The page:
It’s not uncommon for remote workers to be overworked, In fact, 23% of remote workers work longer than they would in an office, and 52% are more prone to neglecting time off. This kind of behavior is a recipe for being overworked, sleep deprived, and a hot mess. If this sounds like you, put in for a day or two off and do something that rejuvenates you.

If your remote job allows flexible scheduling, think about splitting your day so you can take a break here and there. I’ve known numerous remote workers that have found great success by working a few hours, taking a few hours off, and then wrapping up their day later in the evening. Sometimes your brain just needs a siesta.

6. There’s a problem with your approach

Clock showing problem with eight hour day

Motivation and focus are tough. Motivation and focus for eight hours? That’s a battle many will lose. Studies have shown a vast majority of people aren’t productive for a full eight-hour day. Maybe it ‘s time you try a different approach with your work style. 

Start your work style experimentation by chunking your day into small sprints using the Pomodoro technique. This entails working for 25-minutes straight, followed by a short break of a few minutes as a reward. This free timer will make the entire process easy to try.

Note: If you have a deep, knowledge-intensive project, this technique may not be the best approach. Longer stretches of focus can be more conducive to creativity and accomplishing deep work, making the Pomodoro technique a big no-no for these situations.

7. You’re needing exercise

 

A big benefit of working remotely is the freedom to move around. Exercise can help combat anxiety, stress, and even depression. Any of those ailments is enough to derail motivation and kill productivity, so get up and move!

Take a short walk of even 15-minutes and your stress levels can drop. Reducing stress can clear your head and help you approach work with more energy than before. These walks are also a great time to listen to a podcast, call a friend, or simply enjoy the sounds of the outdoors.

I’m also a big fan of cycling and think it’s a great idea to keep a compact exercise bike in your house. This allows you to get in a quick exercise without having to leave the house. As an added perk, you can catch up on some shows while riding!

8. You’re craving socialization

Lonely remote worker

Zoom, Slack, Hangouts, and a slew of other tools have made it easier than ever to stay connected with teammates. But, it’s still tough to stay social when working remotely. People get busy and social interactions simply go to the wayside. 

In a traditional workspace you pass people in the halls, see each other at lunch, and so on. This isn’t the case when you’re remote. When you’re remote it’s incredibly easy to get lost in your work and to forget about chatting with your team.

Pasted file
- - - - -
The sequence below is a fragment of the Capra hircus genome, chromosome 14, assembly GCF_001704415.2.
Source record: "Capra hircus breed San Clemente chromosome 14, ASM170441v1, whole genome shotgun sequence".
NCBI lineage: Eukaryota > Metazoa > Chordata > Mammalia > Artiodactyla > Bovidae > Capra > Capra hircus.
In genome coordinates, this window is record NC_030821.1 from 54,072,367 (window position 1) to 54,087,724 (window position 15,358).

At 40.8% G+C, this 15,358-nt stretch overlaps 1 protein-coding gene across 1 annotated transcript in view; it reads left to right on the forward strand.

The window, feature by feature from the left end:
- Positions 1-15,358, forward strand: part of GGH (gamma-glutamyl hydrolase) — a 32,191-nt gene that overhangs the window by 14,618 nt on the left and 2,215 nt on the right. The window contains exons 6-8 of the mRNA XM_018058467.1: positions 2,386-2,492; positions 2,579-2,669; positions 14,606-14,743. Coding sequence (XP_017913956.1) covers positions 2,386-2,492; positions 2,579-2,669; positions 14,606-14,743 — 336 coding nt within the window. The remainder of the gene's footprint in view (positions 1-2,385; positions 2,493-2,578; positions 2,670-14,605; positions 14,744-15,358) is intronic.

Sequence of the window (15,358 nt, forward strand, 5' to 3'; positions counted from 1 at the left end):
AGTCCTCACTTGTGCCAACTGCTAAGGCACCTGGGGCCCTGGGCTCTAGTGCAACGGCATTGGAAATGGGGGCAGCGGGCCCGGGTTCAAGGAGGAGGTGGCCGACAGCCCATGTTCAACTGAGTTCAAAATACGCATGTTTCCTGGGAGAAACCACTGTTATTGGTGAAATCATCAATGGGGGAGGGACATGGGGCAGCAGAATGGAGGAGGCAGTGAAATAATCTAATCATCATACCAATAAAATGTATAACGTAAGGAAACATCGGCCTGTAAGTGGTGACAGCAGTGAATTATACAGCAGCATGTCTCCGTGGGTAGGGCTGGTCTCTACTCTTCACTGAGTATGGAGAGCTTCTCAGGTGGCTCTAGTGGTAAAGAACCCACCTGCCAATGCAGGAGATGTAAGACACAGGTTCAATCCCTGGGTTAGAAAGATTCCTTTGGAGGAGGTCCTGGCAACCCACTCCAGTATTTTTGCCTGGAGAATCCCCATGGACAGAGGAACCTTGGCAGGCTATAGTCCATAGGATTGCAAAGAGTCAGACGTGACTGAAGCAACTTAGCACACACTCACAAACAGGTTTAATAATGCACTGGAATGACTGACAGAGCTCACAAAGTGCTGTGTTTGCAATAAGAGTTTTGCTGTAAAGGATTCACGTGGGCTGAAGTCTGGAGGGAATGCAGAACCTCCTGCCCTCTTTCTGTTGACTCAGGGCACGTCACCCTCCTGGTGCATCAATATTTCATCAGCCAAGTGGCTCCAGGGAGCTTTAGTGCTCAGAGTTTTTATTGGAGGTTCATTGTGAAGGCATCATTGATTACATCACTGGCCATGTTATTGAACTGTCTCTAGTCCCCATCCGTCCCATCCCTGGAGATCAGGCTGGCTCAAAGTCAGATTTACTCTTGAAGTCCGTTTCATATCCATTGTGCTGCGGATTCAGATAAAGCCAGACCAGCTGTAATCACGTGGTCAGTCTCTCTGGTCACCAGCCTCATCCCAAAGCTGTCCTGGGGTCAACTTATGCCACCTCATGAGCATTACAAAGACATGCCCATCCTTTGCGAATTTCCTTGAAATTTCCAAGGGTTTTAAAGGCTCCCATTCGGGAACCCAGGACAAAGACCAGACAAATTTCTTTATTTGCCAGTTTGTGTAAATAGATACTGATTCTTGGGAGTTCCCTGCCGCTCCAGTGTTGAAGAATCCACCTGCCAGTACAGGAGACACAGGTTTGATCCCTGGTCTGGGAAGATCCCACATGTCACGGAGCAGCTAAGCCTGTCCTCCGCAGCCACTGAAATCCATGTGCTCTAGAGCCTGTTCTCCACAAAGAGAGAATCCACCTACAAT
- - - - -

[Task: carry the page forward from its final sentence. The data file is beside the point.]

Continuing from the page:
To ensure you get some social time in, set up a happy hour call with a coworker once every week or two. This is a great way to get to know your team and have fun while you’re at it. If you’re in a position of leadership at your company, consider implementing random buddy chats for your team every couple of weeks.

You can also pencil in some time each day to check in with a friend or family member you haven’t seen in a while. Or, take a break and go have lunch with your family in the living room. Whatever you do, make sure you’re getting a little bit of social time in. (If you want it, that is.)

9. There’s a mental health-related problem

 

Mental illness is incredibly common. Nearly 20% of Americans over the age of 18 have experienced some form of mental illness. But, it’s still something many struggle to think about, let alone talk about.

If nothing on this list is adding up and you truly feel you’ve lost your motivation, please reach out to a professional therapist. It’s possible you have an undiagnosed mental illness that’s preventing you from being motivated.

Don’t let the potential cost of therapy stop you from getting the help you need. Many health insurance companies offer free telephone therapy sessions. Reach out to your employer’s HR representative or call your insurance provider to see if you qualify for free tele-counseling.

MentalHealth.gov is also a great resource if you’re not sure where to start. Lastly, if you’re thinking suicidal thoughts or have considered ending your life, contact the Suicide Prevention Lifeline immediately.

Feeling unmotivated working from home? Not up in here!

Motivated remote worker

Motivation’s tough. Even when you’re experienced, happy, and loving your job, motivation can be difficult to pin down at times. If none of the above items sounds like your situation, don’t lose hope.

Take a step back, draw in a deep breath, and take stock. Oh, and don’t forget to let that breath out.

Talk to a friend, family, or even a coworker about what you’re experiencing. It’s possible many people in your position are also struggling to find motivation. Sometimes we just need to get it all out there before we feel whole again. So, find someone you trust and vent away.

Once you’ve found something that feels like it’s working, take note and hold onto it. There will come a day when you’re facing the motivation beast a second time. When that day comes, you’ll be ready to absolutely kick its ass, once more, with feeling.